Live from the Publishing Business Conference: Steve Forbes Sees Publishing's Future in Audience Segmentation
Are we doomed?
David Granger, editor-in-chief of Esquire magazine and provocateur at the Publishing Business Conference and Expo's Monday Keynote Q&A, asked that question a dozen ways about everything from the publishing industry to America itself. Steve Forbes's answers never swayed: "If we can just get a benign [economic] environment, these things [innovative entrepreneurs, business practices, technologies, etc.] will come popping up" and be successful.
The Editor-in Chief of Forbes magazine isn't blind to sea change in America or the publishing industry, but comparing the current troubles to prosperity cycles in the 70s, 80s and 90s, he predicts the fall of old profit models, not whole industries.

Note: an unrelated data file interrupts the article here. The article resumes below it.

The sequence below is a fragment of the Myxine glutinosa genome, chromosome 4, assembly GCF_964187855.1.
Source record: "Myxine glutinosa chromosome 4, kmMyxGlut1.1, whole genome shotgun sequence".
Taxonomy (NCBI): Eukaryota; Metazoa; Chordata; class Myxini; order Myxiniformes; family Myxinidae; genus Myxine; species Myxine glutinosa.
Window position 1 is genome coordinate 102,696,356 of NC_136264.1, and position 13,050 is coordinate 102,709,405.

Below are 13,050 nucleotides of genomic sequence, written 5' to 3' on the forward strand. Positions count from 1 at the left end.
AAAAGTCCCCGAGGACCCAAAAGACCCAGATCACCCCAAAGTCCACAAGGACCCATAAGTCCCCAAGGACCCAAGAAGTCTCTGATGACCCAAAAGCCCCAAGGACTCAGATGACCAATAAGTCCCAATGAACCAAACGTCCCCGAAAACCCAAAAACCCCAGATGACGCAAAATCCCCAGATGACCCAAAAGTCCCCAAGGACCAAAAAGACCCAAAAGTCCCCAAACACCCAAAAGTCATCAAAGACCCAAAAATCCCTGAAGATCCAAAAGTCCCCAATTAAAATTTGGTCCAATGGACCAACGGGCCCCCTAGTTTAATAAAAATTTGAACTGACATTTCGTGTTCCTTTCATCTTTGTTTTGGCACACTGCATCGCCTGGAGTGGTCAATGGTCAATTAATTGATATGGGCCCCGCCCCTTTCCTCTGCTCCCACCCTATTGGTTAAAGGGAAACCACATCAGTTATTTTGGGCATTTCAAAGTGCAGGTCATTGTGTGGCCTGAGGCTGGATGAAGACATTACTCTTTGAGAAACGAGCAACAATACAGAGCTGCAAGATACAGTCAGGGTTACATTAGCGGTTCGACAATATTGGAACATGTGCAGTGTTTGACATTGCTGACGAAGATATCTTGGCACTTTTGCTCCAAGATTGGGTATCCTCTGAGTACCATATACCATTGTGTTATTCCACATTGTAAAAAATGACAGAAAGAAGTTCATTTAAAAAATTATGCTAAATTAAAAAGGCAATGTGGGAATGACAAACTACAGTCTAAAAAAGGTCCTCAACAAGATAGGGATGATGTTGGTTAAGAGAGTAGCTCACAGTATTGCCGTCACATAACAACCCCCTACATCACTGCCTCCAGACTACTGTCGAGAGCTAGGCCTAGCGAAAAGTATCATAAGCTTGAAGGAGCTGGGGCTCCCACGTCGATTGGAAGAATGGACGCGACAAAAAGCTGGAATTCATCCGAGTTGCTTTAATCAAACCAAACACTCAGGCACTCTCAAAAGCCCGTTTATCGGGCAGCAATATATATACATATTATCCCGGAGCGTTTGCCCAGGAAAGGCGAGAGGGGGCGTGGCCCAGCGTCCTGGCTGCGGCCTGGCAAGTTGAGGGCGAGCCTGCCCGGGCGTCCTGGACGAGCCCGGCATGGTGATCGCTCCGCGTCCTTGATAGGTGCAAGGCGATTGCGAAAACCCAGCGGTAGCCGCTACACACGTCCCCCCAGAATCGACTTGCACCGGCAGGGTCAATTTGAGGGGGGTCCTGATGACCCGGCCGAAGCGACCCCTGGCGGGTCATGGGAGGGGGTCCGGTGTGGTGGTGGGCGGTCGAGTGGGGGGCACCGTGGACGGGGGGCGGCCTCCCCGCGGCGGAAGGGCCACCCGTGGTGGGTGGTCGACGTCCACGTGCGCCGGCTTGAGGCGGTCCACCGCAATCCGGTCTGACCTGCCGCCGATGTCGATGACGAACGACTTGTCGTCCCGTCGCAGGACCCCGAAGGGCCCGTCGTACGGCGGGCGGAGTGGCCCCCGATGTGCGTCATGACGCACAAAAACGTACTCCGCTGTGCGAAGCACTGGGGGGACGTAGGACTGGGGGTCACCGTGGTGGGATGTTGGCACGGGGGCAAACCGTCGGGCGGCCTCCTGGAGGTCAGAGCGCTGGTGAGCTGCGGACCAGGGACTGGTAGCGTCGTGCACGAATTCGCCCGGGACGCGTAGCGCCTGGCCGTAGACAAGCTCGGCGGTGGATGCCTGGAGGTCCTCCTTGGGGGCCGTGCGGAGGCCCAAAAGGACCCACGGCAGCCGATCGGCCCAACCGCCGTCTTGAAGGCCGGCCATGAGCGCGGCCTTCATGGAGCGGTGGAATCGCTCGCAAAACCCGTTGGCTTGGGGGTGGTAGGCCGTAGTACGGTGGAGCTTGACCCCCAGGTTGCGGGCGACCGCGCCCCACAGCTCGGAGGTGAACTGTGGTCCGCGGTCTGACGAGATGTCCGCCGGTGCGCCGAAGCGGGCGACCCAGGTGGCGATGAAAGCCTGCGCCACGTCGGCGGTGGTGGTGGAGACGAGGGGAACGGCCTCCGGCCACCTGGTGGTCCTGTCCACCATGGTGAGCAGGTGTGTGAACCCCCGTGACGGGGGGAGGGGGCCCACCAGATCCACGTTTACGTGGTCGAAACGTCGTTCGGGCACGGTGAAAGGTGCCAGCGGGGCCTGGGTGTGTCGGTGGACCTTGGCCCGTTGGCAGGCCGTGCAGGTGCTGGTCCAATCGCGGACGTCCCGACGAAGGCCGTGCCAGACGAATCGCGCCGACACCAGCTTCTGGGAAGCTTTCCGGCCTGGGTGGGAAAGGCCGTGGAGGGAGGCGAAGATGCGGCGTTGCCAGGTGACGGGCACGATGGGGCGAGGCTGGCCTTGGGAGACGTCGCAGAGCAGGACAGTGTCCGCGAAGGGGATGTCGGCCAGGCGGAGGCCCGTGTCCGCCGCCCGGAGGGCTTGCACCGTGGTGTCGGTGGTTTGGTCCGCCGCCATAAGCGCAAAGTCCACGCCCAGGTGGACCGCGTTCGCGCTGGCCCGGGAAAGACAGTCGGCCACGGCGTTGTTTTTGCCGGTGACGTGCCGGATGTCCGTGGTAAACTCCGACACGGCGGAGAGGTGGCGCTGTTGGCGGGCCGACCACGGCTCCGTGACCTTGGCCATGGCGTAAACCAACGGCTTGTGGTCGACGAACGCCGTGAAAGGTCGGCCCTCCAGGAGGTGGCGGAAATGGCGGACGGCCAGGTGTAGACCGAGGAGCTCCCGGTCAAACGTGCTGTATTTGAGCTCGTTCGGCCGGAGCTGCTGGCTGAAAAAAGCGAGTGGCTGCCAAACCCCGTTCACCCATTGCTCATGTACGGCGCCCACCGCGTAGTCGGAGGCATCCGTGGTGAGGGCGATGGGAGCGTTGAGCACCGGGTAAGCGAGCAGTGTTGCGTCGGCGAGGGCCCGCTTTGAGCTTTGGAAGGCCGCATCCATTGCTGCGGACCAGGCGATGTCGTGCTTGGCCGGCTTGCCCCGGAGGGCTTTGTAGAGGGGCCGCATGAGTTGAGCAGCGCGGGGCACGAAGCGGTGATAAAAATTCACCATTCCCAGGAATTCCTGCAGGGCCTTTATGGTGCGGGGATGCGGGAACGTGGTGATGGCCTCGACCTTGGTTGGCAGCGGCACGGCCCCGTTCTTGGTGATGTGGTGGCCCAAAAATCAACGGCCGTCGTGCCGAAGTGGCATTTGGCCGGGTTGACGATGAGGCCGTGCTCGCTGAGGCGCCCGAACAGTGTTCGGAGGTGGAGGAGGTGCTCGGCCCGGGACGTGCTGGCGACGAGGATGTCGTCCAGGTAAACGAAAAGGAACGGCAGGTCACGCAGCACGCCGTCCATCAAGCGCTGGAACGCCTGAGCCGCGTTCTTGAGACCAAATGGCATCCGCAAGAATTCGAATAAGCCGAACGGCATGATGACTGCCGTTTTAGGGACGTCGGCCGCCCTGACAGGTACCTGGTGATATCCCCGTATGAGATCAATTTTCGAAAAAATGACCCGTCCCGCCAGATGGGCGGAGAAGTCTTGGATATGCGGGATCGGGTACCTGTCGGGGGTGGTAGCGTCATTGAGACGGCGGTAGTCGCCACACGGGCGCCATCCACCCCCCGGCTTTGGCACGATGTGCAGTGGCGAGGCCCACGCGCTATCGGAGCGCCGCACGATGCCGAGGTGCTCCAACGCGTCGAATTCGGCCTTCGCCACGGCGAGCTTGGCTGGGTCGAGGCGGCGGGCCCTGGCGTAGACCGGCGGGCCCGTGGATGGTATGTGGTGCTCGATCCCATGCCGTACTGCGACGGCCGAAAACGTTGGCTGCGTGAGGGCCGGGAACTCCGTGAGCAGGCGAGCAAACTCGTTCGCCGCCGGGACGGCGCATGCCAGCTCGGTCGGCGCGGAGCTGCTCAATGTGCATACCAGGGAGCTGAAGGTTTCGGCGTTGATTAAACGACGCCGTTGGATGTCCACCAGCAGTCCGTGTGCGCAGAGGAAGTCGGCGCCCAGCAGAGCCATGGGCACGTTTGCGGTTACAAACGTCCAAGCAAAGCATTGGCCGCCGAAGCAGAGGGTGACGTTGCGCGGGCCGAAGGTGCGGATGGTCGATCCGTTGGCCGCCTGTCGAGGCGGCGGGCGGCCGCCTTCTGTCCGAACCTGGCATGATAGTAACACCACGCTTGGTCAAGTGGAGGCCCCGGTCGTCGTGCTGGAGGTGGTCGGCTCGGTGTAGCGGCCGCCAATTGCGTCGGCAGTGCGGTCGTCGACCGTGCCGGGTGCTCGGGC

"In the early days of TV, [soap company] advertisers came up with 'soap' operas" as a way to showcase their products to homemakers," said Forbes. The shows themselves were not devoid of "editorial" merit; they were not advertorial in the main. But their reach and audience allowed special advertising opportunities that producers were able to capitalize on. He sees similar opportunities in greater audience segmentation for new media.
"Marketing is not one-size fits all," said Forbes. "Now you're going in like a consultant," trying to find an advertising solution that's a fit for that client. For example, Forbes recently sold the exclusive sponsorship of a segment of its editorial content to an advertiser in a deal not unlike the old-time TV version of sponsorships.
"It's not enough to have eyeballs anymore. Now you need to be able to break it down," says Forbes. "We may have a smaller audience for certain pieces, but they may be very valuable to certain advertisers."